Operative Treatment for Scoliosis

In scoliosis patients with a significant curve of 50 degrees or more, spinal surgery is often the best treatment option. Surgery is also an option for scoliosis patients who did not achieve success with bracing. At Scottish Rite for Children, we offer multiple types of surgery to correct scoliosis including spinal fusions, as well as new and innovative methods like vertebral body tethering (VBT) and the magnetically controlled growing rods, also known as MAGEC® rods, for children that are still growing. Learn more about the different types of spinal surgery offered at Scottish Rite below.



The most common surgery performed to treat scoliosis is called a spinal fusion. In a spinal fusion, the curved vertebrae are fused together to create a single, solid bone. This stops the growth in the abnormal part of the spine and prevents the curve from worsening. Metal rods attached by screws are used to hold the spine in place until the bone heals. In all spinal fusions, a bone graft is used to help promote the fusion and the bones grow together to create one solid bone.
  • Patients who have a spinal fusion will see an immediate improvement in the curve of their spine. This surgery also prevents the spine’s curve from progressing over time.
  • Most patients have a recovery period of about six weeks, during which some activities like bending or heavy lifting must be limited.
  • Following a spinal fusion, most patients can return to their normal activities after recovery, which usually is about four to six months.
  • In most cases, patients who undergo a spinal fusion do not require any additional surgeries.


Vertebral body tethering (VBT) is a surgical treatment for idiopathic scoliosis in growing children. This surgery technique uses a strong, flexible cord that is attached to the spine with screws and anchors, and as a child grows, their spine will straighten over time. The cord encourages the spine to straighten as the patient grows. Vertebral body tethering is a growth modulation treatment that takes advantage of the spine’s natural growth. Growth modulation means modifying the normal growth patterns through tethering. The tether is placed along the curved side of the spine. This tether is used to slow down the growth of the curved side of the spine while the untethered side continues to grow. By using a tether, the spine can continue to bend and flex. It is not a fusion procedure, which is an advantage of pursuing this treatment.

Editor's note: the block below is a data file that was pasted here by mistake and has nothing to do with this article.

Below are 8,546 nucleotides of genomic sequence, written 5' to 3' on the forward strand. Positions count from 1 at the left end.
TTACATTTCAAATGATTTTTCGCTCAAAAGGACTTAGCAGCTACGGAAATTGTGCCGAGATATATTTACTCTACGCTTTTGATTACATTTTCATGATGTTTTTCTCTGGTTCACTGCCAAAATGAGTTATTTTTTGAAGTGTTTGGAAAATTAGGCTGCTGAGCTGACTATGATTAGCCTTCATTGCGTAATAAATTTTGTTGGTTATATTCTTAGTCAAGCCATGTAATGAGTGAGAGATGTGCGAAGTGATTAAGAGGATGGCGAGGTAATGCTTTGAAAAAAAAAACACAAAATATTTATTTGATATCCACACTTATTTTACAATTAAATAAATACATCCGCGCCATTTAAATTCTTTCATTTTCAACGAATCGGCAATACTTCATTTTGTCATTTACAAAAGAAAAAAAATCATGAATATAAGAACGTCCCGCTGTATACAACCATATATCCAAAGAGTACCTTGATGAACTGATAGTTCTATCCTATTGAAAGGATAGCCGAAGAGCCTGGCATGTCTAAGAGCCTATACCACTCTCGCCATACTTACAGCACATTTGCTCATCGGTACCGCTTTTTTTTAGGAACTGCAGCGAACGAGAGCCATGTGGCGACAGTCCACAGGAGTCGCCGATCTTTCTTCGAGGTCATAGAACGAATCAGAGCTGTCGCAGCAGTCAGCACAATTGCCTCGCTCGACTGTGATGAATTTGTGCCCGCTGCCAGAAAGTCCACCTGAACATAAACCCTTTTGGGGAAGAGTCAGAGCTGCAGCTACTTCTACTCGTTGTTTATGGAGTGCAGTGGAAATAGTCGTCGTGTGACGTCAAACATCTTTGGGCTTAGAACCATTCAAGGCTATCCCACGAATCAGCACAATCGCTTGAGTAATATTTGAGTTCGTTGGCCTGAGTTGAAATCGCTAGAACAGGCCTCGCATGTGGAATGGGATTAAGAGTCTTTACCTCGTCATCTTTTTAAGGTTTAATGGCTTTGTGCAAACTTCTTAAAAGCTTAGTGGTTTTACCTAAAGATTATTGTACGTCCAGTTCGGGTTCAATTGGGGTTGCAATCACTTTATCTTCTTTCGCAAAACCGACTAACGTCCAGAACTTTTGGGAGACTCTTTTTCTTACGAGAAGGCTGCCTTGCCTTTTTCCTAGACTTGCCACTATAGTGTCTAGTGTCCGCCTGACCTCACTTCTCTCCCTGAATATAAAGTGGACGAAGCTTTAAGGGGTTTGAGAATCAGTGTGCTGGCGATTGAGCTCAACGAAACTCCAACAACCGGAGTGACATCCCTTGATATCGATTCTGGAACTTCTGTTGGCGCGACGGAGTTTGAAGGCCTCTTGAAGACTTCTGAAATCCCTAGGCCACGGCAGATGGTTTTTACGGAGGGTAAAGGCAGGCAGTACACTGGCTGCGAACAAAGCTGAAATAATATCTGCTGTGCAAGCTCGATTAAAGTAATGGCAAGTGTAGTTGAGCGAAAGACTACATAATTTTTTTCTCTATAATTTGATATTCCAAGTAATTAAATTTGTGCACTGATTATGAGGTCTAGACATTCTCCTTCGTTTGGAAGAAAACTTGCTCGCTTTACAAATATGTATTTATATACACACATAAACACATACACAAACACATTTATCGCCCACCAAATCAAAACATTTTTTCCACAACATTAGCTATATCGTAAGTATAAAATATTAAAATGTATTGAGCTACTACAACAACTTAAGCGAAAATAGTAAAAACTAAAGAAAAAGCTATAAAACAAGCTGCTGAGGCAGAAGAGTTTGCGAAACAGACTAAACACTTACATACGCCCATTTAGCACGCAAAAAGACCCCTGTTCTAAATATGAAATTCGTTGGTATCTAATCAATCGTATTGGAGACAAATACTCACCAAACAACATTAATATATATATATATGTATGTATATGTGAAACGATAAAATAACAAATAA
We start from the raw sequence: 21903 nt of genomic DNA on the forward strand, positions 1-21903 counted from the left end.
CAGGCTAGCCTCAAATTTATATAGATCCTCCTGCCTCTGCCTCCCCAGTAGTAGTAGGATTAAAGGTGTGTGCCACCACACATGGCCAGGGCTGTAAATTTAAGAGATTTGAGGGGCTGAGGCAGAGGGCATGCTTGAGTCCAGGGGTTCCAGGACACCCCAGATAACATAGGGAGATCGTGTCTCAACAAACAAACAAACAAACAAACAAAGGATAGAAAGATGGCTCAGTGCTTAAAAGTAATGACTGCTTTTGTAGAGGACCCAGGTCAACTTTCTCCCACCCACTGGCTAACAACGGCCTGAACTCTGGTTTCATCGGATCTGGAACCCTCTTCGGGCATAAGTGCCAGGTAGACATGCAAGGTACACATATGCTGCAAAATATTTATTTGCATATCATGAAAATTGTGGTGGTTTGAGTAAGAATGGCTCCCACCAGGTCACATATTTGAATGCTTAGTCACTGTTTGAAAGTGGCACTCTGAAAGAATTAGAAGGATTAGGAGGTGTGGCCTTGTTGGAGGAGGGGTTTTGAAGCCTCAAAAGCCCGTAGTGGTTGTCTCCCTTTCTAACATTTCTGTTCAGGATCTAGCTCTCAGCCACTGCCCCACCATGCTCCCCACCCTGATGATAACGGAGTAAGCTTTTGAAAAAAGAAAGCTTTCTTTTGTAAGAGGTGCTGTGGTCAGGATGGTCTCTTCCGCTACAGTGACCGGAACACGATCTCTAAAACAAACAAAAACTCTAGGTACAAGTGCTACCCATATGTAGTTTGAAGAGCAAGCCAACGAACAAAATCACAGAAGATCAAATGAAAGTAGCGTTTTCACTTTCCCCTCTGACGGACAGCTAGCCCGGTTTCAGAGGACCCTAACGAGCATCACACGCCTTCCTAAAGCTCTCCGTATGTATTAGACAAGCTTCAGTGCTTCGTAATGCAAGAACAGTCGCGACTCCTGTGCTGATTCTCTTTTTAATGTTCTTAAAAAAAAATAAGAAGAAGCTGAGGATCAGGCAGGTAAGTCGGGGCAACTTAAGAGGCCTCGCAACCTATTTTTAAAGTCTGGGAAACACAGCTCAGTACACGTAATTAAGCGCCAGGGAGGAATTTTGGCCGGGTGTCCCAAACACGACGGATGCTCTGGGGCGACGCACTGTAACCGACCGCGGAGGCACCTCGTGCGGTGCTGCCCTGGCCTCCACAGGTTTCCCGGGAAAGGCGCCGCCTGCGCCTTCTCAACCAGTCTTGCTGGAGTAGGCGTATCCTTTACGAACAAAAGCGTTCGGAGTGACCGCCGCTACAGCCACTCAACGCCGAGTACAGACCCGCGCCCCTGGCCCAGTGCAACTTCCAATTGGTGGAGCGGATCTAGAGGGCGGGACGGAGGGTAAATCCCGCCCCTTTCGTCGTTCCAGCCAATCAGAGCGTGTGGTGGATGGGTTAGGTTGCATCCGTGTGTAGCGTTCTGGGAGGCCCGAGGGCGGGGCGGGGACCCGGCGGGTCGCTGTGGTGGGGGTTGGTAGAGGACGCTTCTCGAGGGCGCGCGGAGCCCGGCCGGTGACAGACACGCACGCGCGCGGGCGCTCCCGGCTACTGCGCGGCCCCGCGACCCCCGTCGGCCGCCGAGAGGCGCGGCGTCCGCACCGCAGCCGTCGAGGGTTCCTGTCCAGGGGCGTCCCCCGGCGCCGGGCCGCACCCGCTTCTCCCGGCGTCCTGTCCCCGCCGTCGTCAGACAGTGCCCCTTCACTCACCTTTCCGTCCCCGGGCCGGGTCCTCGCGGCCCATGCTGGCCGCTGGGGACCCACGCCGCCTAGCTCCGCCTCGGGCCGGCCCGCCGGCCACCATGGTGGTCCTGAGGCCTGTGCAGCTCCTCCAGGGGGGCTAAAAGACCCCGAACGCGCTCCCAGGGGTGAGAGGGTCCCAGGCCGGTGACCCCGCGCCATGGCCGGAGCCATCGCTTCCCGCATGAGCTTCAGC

• VBT is an ideal treatment for children with idiopathic scoliosis who have curves of 30 to 65 degrees and who have significant bone growth remaining.
  • Unlike a spinal fusion, VBT allows for greater mobility and flexibility of the spine.
  • VBT surgery is less invasive than a spinal fusion and involves a shorter recovery time. In most cases, patients can return to most activities within three to four weeks after the surgery.
  • Unless a concern with the tether develops, the implants will not need to be removed once placed by the surgeon.


The MAGEC (MAGnetic Expansion Control) System ® is a growing device technique used for patients diagnosed with early-onset scoliosis (EOS) – children under the age of 10. In comparison to a spinal fusion, this is a less invasive, innovative treatment that reduces the number of surgeries a child must undergo. Once the surgery has been performed and the MAGEC rod is in place, the back must heal for about four to six months. Once the spine has healed, the patient will return to the clinic for his or her first lengthening session. During lengthening, the physician will use a magnetic wand to locate the magnets inside the MAGEC rod and make a mark on the back. Using an External Remote Control (ERC) device, the doctor will then lengthen the rod with a noninvasive adjustment. An X-ray or ultrasound of the spine is then used to confirm the procedure’s success.
  • The MAGEC rod is ideal for patients under the age of 10 who have a curve approaching 50 degrees and other forms of treatment (i.e. bracing, casting) have not been successful.
  • Children may need several lengthening sessions over time to achieve proper results.
  • During the ongoing lengthening sessions, children may remain active and continue all their favorite activities.
  • Lengthening sessions do not typically cause pain and additional surgeries are not usually required.


Halo-gravity traction is the process of gently stretching and straightening a significantly curved spine, as seen in patients with scoliosis and kyphosis. This method of treatment is usually the first step in a treatment plan before other treatments, such as bracing, casting or spinal surgery. While in halo traction, patients remain in the hospital for treatment, which can be several weeks to several months.

  • A surgeon will attach a metal ring or halo to your child’s skull. During the procedure, children are under general anesthesia and will not feel pain.
  • ​After the halo is placed, a traction device is attached using a pulley system that attaches to the child’s bed, wheelchair or walker. Over time, clinicians will add weight to the pulley to slowly stretch and straighten the child’s curved spine. During this process, clinicians will monitor your child’s movements and strength as well as take X-rays to track progress. Once your child’s curve has improved, the halo will be removed, and the next method of treatment will begin.

  • For a few days following the placement of the halo, your child may experience mild headaches that will be managed with pain medication. In many cases, children feel better once they have adjusted to the halo. The process of stretching and lengthening the spine often alleviates other discomforts and may improve breathing, appetite and standing.